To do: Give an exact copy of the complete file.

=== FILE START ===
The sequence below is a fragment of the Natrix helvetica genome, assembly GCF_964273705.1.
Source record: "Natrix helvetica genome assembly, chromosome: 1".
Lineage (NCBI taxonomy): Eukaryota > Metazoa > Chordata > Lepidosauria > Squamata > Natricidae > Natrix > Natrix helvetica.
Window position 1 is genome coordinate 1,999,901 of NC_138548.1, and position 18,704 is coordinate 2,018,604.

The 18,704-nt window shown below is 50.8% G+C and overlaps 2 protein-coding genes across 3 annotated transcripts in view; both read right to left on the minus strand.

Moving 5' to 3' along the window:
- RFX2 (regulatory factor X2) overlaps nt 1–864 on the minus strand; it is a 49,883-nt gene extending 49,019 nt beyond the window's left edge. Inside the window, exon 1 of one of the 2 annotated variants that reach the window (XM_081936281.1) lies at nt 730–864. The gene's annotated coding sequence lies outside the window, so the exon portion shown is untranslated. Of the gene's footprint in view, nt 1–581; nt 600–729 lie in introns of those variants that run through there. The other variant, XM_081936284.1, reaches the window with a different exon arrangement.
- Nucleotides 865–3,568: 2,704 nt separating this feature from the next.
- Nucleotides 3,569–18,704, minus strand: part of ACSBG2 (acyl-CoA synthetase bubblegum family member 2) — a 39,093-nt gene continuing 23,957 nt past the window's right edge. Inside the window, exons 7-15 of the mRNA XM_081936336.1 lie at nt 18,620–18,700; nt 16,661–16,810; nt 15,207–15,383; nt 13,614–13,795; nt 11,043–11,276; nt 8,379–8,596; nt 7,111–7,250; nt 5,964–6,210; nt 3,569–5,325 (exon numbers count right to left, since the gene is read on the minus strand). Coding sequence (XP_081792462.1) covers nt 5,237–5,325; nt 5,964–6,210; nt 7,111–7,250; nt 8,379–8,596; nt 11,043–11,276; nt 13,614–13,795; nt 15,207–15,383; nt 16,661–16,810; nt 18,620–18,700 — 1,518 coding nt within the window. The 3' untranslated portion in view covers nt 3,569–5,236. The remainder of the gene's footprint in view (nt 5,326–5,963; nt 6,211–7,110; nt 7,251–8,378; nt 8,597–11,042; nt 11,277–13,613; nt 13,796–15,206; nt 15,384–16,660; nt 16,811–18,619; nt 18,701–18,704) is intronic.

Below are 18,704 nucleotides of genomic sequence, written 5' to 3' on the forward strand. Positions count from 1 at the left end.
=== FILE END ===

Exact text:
The sequence below is a fragment of the Natrix helvetica genome, assembly GCF_964273705.1.
Source record: "Natrix helvetica genome assembly, chromosome: 1".
Lineage (NCBI taxonomy): Eukaryota > Metazoa > Chordata > Lepidosauria > Squamata > Natricidae > Natrix > Natrix helvetica.
Window position 1 is genome coordinate 1,999,901 of NC_138548.1, and position 18,704 is coordinate 2,018,604.

The 18,704-nt window shown below is 50.8% G+C and overlaps 2 protein-coding genes across 3 annotated transcripts in view; both read right to left on the minus strand.

Moving 5' to 3' along the window:
- RFX2 (regulatory factor X2) overlaps nt 1–864 on the minus strand; it is a 49,883-nt gene extending 49,019 nt beyond the window's left edge. Inside the window, exon 1 of one of the 2 annotated variants that reach the window (XM_081936281.1) lies at nt 730–864. The gene's annotated coding sequence lies outside the window, so the exon portion shown is untranslated. Of the gene's footprint in view, nt 1–581; nt 600–729 lie in introns of those variants that run through there. The other variant, XM_081936284.1, reaches the window with a different exon arrangement.
- Nucleotides 865–3,568: 2,704 nt separating this feature from the next.
- Nucleotides 3,569–18,704, minus strand: part of ACSBG2 (acyl-CoA synthetase bubblegum family member 2) — a 39,093-nt gene continuing 23,957 nt past the window's right edge. Inside the window, exons 7-15 of the mRNA XM_081936336.1 lie at nt 18,620–18,700; nt 16,661–16,810; nt 15,207–15,383; nt 13,614–13,795; nt 11,043–11,276; nt 8,379–8,596; nt 7,111–7,250; nt 5,964–6,210; nt 3,569–5,325 (exon numbers count right to left, since the gene is read on the minus strand). Coding sequence (XP_081792462.1) covers nt 5,237–5,325; nt 5,964–6,210; nt 7,111–7,250; nt 8,379–8,596; nt 11,043–11,276; nt 13,614–13,795; nt 15,207–15,383; nt 16,661–16,810; nt 18,620–18,700 — 1,518 coding nt within the window. The 3' untranslated portion in view covers nt 3,569–5,236. The remainder of the gene's footprint in view (nt 5,326–5,963; nt 6,211–7,110; nt 7,251–8,378; nt 8,597–11,042; nt 11,277–13,613; nt 13,796–15,206; nt 15,384–16,660; nt 16,811–18,619; nt 18,701–18,704) is intronic.

Below are 18,704 nucleotides of genomic sequence, written 5' to 3' on the forward strand. Positions count from 1 at the left end.